FizzBuzz is one step up in difficulty from Leap Years. Again, you are designing a function, this time one that takes an integer and returns a String. You can use this Kata to talk about how to plan and select test cases, and the purpose of adding additional cases in order to do triangulation.
The first time you do this kata, I suggest focusing on the core business logic for converting one number at a time, and leave out the part where you print the full 100 lines to the console. That part is a little harder to test-drive.
The theme is repeated from the first session: “Small steps”.
Introduce yourself to a person near you and discuss. (Use the internet to research if you are unsure what those things are.)
Is it easier to unit test:
Note: you can modify this list to fit the programming language they know.
The reason for asking about what is easy to test is to get them prepared for designing a pure function or static method for calculating FizzBuzz. These kinds of functions are easier to test since all the outcomes are visible in the return value, the input value is not modified and there are no side effects.
Starting at a whiteboard, explain the purpose of the FizzBuzz kata. Read the description to the group, or put it on a screen they can see. Ask the group to suggest test cases we will need for this kata. Write up whatever they say.
What they come up with might include this - an impure function that prints a multi-line string:
() -> print("1\n2\nFizz\n4\nBuzz\n...")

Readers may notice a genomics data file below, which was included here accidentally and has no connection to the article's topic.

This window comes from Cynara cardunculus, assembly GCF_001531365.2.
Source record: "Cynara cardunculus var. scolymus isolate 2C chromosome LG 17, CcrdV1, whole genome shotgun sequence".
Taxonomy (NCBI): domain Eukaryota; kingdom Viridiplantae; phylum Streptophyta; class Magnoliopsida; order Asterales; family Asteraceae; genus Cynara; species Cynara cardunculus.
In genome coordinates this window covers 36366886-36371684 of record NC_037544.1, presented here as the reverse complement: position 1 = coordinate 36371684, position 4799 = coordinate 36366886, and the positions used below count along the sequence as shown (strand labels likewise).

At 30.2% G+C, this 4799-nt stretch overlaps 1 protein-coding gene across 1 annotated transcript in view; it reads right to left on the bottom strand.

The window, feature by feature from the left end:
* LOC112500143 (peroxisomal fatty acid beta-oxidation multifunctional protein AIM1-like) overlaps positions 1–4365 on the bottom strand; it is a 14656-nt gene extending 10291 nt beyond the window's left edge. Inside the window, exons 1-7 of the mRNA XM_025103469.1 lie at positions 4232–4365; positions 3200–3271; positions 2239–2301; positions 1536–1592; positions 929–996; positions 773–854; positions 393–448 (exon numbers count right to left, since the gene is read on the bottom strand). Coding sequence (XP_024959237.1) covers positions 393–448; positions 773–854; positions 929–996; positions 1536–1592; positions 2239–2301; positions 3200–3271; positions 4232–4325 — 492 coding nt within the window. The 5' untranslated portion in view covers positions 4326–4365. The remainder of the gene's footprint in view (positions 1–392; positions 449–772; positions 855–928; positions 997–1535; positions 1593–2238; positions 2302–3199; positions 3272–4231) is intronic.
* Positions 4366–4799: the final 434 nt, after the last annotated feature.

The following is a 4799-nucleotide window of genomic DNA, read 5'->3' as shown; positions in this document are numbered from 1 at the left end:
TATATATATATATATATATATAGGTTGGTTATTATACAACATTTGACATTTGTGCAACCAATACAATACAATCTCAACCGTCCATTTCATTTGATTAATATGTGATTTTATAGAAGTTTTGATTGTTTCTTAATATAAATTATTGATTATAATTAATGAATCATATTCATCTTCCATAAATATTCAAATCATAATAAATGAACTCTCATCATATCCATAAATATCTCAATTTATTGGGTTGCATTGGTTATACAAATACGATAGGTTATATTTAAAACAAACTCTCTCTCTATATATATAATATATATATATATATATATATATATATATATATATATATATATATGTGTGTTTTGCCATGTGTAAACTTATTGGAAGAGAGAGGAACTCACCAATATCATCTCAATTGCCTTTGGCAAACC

Explain that they could usefully write a pure function that takes an integer and returns a string. This function could be called by the other one, and will be easier to test, while still giving us good coverage of the business rules.
You might then end up with test cases on the whiteboard looking something like this:
1 -> "1" 3 -> "Fizz" 5 -> "Buzz" 6 -> "Fizz" 15 -> "FizzBuzz"
When you have half a dozen or so of those kinds of cases, ask them to prioritize/sort them. Which is the easiest to implement? Which order should we take them in? Hopefully they will notice you should take a number that is not divisible by 3 or 5 to begin with. Write numbers next to the examples (in a different colour pen) which order to implement them as test cases.
Demonstrate how to TDD the first few test cases. Add extra cases for triangulation purposes - eg if they only wrote up ‘1 - > “1”’ you may end up doing ‘2 -> “2”’ as well. Explain the extra examples are useful to force you to generalize the code. Add the new test cases to the whiteboard.
When it comes to the test for the impure function that prints to the console, I suggest you point out this is harder to test with a unit test and we will leave automating that test for another day. For today it’s enough to check the pure function.
I often use cyber-dojo for the demo, to make the TDD cycles more visible.
What is triangulation? Describe it in your own words in your notebook, or make a sketch.
Have the group work in pairs or a mob to do the Kata again, starting from no code, just the examples written on the whiteboard. Every 4 minutes, remind them to swap the driver. They should do it the same way you demonstrated, test by test in small steps. If some people are really on the ball and complete the FizzBuzz exercise before the time runs out, give them some additional rules (write them on the whiteboard).
If they ask you for more details, explain:
Ask them to refactor first to make adding the new rules straightforward.
How did TDD feel? What was difficult and what was easier? Tell us the most useful thing you learnt so far.